Not my mind
Not my mind

My cutlery drawer says a lot about my life.

Few people could live with a drawer like mine. But for me, it’s OK. Cutlery gets dumped in. Cutlery gets taken out, when needed. There is no system. No order. It doesn’t look terribly good. But it’s functional. And it saves time – microseconds of time – but all those microseconds add up. And if there is one thing I am thrifty about, it’s time.

I save up every microsecond and put it where it counts.

That’s how I get it all done. Two girls, living in chaos, writing 100 – 150 page books each month, blogging, socialising…all those scrupulously saved microseconds go where they ought to go.

I think, the secret to living with furniture piled up to the ceiling, dump-and-run cutlery drawers, and knee-high grass, is a quiet mind.

Occasionally it pangs. Like the day we returned home and the furniture, the grass and the still-to-be-written 150 page book began to seep into the crevices of my mind, munch at its happy, calm corners until happy and calm were out, and chaos and overwhelmed-ness were in.

The Mountain

The other night, a group of women sat beside the lake, with candles and thermoses of tea. The moon was nearly full, its reflection on the water’s silky surface. It was very Witches of Eastwick. One of the ladies read aloud a card about the Mountain Mother. Standing still, in the present moment, her head in the clouds, but grounded. Life and children happen, but she is still and resilient.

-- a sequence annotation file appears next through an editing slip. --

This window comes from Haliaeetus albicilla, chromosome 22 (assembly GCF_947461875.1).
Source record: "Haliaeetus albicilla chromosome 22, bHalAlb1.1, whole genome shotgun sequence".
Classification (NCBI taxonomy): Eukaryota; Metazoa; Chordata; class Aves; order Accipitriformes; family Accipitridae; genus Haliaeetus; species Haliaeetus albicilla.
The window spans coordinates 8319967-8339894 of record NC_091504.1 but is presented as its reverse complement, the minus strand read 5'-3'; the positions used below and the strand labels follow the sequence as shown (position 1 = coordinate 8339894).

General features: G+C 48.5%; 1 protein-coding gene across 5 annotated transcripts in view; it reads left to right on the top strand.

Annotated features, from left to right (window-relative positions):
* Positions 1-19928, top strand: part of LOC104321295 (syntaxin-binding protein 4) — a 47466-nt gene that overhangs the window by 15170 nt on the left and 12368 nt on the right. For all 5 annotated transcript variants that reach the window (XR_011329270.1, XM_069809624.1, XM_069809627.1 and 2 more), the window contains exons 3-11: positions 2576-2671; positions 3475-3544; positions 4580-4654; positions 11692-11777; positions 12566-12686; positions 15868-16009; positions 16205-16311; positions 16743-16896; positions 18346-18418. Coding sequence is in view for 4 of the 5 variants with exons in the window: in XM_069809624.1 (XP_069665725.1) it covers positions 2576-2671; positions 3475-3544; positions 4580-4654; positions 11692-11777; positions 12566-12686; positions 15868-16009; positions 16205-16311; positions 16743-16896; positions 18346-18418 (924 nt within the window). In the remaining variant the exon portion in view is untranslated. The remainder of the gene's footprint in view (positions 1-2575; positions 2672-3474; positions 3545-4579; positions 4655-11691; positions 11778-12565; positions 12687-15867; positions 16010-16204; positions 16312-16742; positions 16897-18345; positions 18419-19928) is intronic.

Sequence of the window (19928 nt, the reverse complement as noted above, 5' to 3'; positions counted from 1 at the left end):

I used the mountain metaphor in my less happy, calm years. I visualised being a mountain, as seasons passed, clouds passed, the sky changed colour and the wind blew. Reflecting on it all. Being present. Grounded.

It helped me get out of my head.

My head was no longer like my cutlery drawer.

My cutlery drawer

While I am mountain, and my head is clear, I can have a drawer, like my cutlery drawer. I can have a million books to write, and a 3-year-old like a crazed tornado high on sugar (that’s no metaphor), and a baby, and a house where you negotiate stacked chairs and boxes to get to the kitchen.

If I let the chaos creep in though, I become a little like that crazed 3-year-old, and it all comes crashing down. Let’s not go there.

What part of your house most describes you?

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Linking with Essentially Jess for IBOT.

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